Content warning: Usage of the first person to relate a tale of First World Problems, self absorbed rambling. You don’t have to read it.
Photo Courtesy of the first week of my freshman year
I just finished up with my final and arguably most important graduate school visit.
On Tuesday I dove up to Berkeley, stayed at a friend’s place, and biked to Leconte in the morning. Just as I did for nearly four years as an undergraduate, I locked my bike in the racks between Leconte and Birge Halls and walked up the stairs instead of taking the elevator. It all felt extremely familiar.
As an undergradute I had in general a fantastic but also somewhat difficult time in the Physics department at Berkeley. Largely this was my fault: I didn’t know what I wanted, and at Berkeley, in order to get what you want, you have to ask for it. Fight for it even. I didn’t officially join the Physics department until my third year (think: post the birth of this blog), around the same time I realized how much I enjoyed working in a lab. At that point, a randomly assigned faculty adviser sat me down in his office and told me point blank that I could not go to grad school with the experience I had. He was probably right. It was in that moment I that I knew finally what I wanted, and that I had to work doubly hard to get it. I wanted to be an experimental physicist, or at least give it a try.
Flash forward a few years, to this Wednesday, when I found myself in the same building where I once sat down with that adviser. Except this time, I was in the company of 50 or so admitted prospective graduate students, I myself among them. As much as the setting was familiar, the context was surreal.
I am fully aware that I have been offered the opportunity of a lifetime to return to Berkeley for graduate school. I am in a position where I get to study and do physics for at least the next five to six years at one of the best institutions in the world. I am ecstatic, grateful, and humbled all at once.
I have been fortunate enough to receive offers* from other schools (see: Real America) and I’ve put a lot of thought into each of them, even visited most of them. At the moment there are two places left for me in this process of choosing: Berkeley of course, and University of British Columbia.
As a budding theorist in the Berkeley hallway asked me somewhat condescendingly the other day: What the heck is at British Columbia? Well, for one thing, the Canadian national laboratory for particle physics. Add to that students and professors who I got along with surprisingly well, who were friendly and welcoming instead of intimidating or pedantic, a diverse, strong research program, and at least one experiment and adviser I am very much interested in. On top of that add the awesome city of Vancouver and all the mountains and islands and bald eagles and totem poles that Beautiful British Columbia has to offer, and UBC becomes quite an enticing ticket. Just typing those last two sentences makes my indecisive brain do backflips.
Why am I hung up on Berkeley, then? Is it just because Berkeley was always what I had hoped for? Because I want a sort of ‘second chance’ in Berkeley Physics? Because I know that “Berkeley” is practically a brand name on my future resumé? Because it is a place I love and know? Or, is it because I know I would have a rigorous and quality education, the opportunities at Berkeley are practically limitless, there are projects I am interested in within the department, and I know it would be the challenge of a lifetime? I am not sure which of these reasons are valid.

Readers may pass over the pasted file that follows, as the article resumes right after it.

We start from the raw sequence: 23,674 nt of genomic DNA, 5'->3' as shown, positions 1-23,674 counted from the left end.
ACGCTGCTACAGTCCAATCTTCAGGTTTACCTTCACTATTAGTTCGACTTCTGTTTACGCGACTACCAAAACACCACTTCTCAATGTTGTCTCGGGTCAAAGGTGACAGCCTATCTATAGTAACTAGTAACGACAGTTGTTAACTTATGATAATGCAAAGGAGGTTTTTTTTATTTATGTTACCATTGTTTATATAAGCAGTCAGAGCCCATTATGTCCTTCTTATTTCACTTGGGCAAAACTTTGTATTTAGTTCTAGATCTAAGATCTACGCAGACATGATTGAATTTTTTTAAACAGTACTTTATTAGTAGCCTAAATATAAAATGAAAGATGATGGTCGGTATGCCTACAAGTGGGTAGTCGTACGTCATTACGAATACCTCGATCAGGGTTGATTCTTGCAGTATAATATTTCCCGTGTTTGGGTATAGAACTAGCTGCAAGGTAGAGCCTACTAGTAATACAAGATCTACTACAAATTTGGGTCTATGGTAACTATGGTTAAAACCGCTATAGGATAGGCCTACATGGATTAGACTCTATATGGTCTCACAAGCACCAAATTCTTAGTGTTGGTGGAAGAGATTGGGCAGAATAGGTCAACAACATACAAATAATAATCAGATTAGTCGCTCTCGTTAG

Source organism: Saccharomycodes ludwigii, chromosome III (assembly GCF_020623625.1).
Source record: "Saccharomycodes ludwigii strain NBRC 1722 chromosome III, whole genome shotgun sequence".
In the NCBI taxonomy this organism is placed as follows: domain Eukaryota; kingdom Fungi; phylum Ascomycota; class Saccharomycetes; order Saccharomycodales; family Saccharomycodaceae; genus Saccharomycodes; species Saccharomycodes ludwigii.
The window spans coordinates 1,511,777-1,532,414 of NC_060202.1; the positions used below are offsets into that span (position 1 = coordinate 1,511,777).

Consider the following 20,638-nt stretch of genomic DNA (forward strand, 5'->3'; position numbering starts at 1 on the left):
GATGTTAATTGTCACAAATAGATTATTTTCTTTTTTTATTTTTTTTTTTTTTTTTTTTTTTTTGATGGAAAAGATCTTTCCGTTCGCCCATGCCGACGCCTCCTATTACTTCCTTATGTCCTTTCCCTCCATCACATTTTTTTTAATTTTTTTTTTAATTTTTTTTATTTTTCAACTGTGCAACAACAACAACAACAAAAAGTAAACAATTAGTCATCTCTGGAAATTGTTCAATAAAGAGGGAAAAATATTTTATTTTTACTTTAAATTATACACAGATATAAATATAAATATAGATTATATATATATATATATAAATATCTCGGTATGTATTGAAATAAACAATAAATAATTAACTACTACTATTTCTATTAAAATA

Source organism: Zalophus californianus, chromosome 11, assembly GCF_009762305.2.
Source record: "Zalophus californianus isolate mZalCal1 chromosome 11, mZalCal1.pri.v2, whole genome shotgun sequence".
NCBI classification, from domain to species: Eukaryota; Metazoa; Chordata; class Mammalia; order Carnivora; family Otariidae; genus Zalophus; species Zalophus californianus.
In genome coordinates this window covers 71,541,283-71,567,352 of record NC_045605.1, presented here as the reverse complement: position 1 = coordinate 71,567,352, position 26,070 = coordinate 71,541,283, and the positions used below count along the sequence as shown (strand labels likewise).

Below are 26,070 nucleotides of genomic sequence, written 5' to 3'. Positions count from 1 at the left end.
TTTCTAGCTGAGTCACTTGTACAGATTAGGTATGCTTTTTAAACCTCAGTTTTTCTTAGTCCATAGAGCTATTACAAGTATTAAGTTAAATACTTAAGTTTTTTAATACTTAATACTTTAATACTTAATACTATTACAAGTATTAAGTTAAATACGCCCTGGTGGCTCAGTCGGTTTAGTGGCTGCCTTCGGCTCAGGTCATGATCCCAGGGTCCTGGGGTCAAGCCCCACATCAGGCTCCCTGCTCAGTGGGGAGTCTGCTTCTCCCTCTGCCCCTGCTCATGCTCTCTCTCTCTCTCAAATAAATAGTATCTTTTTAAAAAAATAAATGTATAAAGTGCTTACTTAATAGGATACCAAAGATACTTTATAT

I’ve gotten a lot of advice from a lot of people. I’ve spoken to professors, current students, former students, students in different departments, friends, family, the dogs, and to myself, aloud, in the car. Advice helps, but what I do know that this is a choice only I can make.
I’m certainly being meticulous about it: Choosing the school you do your PhD at is essentially selecting not only your pool of potential advisers and where you will spend a decent chunk of your life, but also the word you will have next to your name for the rest of your career. Maybe that is why this so daunting and difficult for me. I’ve come to the melodramatic yet inescapable maxim that this choice effects the trajectory of my life in ways that I cannot know or understand.
So, even though I know there is no wrong decision at this point, I can’t simulate the outcome of either option. I can’t make an educated guess. My situation now (on the brink of Physics grad school) is so vastly different from where I was at the end of high school (intended English Major) and as such I don’t entirely trust my own intuitions about my future. My interests and goals evolve constantly. In this sense, does my decision even matter? I know this is not supposed to be philosophical, but in typical fashion, it seems to be getting there. I think I would be happy in either place. I can’t make a wrong decision. Or can I?
What I know is this: Berkeley, as an academic and social community, is probably the place I have felt most at home. It is a thriving international research environment, and a politically active campus where I find myself constantly in impressive company. What I also know is that it by living different in places, mostly outside of the US for the last three years, I have gone through so much personal and academic growth which I would not have experienced in the same way had I stayed in Berkeley. I know that sounds a lot like feelgood hippie bullshit, but it’s the true kind of feelgood hippie bullshit. At least I believe it. Vancouver would be yet a new experience, yet a new world to found, explore, and never quite conquer.
I have two more days to decide. I feel filled with a strange kind of energy. It is time for this to be settled. Oj, what do I do?
*For the record, I also had a lot of rejections. But, who cares?